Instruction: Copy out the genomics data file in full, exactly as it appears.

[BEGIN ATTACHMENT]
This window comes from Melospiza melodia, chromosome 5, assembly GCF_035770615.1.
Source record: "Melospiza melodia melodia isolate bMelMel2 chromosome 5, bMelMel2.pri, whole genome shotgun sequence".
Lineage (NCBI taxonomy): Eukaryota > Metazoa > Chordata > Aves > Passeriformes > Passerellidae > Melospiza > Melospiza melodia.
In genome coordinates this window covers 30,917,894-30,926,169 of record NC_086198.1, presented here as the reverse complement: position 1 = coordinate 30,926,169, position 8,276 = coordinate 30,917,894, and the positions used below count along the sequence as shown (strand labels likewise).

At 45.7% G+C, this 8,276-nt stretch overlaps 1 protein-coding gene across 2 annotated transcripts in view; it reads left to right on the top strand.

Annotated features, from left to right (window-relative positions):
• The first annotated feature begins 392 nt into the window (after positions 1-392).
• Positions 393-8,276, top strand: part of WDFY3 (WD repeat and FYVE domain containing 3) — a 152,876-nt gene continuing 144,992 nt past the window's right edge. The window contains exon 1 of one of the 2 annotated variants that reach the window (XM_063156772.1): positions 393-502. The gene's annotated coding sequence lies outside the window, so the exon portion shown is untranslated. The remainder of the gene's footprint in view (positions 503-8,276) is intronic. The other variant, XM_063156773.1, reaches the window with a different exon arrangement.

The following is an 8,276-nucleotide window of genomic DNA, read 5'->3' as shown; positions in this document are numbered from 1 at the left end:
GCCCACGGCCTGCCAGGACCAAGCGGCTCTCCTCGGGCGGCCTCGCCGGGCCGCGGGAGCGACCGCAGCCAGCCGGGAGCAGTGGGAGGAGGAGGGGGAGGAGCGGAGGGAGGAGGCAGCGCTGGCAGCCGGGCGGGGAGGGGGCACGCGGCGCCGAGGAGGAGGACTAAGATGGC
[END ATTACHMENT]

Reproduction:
This window comes from Melospiza melodia, chromosome 5, assembly GCF_035770615.1.
Source record: "Melospiza melodia melodia isolate bMelMel2 chromosome 5, bMelMel2.pri, whole genome shotgun sequence".
Lineage (NCBI taxonomy): Eukaryota > Metazoa > Chordata > Aves > Passeriformes > Passerellidae > Melospiza > Melospiza melodia.
In genome coordinates this window covers 30,917,894-30,926,169 of record NC_086198.1, presented here as the reverse complement: position 1 = coordinate 30,926,169, position 8,276 = coordinate 30,917,894, and the positions used below count along the sequence as shown (strand labels likewise).

At 45.7% G+C, this 8,276-nt stretch overlaps 1 protein-coding gene across 2 annotated transcripts in view; it reads left to right on the top strand.

Annotated features, from left to right (window-relative positions):
• The first annotated feature begins 392 nt into the window (after positions 1-392).
• Positions 393-8,276, top strand: part of WDFY3 (WD repeat and FYVE domain containing 3) — a 152,876-nt gene continuing 144,992 nt past the window's right edge. The window contains exon 1 of one of the 2 annotated variants that reach the window (XM_063156772.1): positions 393-502. The gene's annotated coding sequence lies outside the window, so the exon portion shown is untranslated. The remainder of the gene's footprint in view (positions 503-8,276) is intronic. The other variant, XM_063156773.1, reaches the window with a different exon arrangement.

The following is an 8,276-nucleotide window of genomic DNA, read 5'->3' as shown; positions in this document are numbered from 1 at the left end:
GCCCACGGCCTGCCAGGACCAAGCGGCTCTCCTCGGGCGGCCTCGCCGGGCCGCGGGAGCGACCGCAGCCAGCCGGGAGCAGTGGGAGGAGGAGGGGGAGGAGCGGAGGGAGGAGGCAGCGCTGGCAGCCGGGCGGGGAGGGGGCACGCGGCGCCGAGGAGGAGGACTAAGATGGC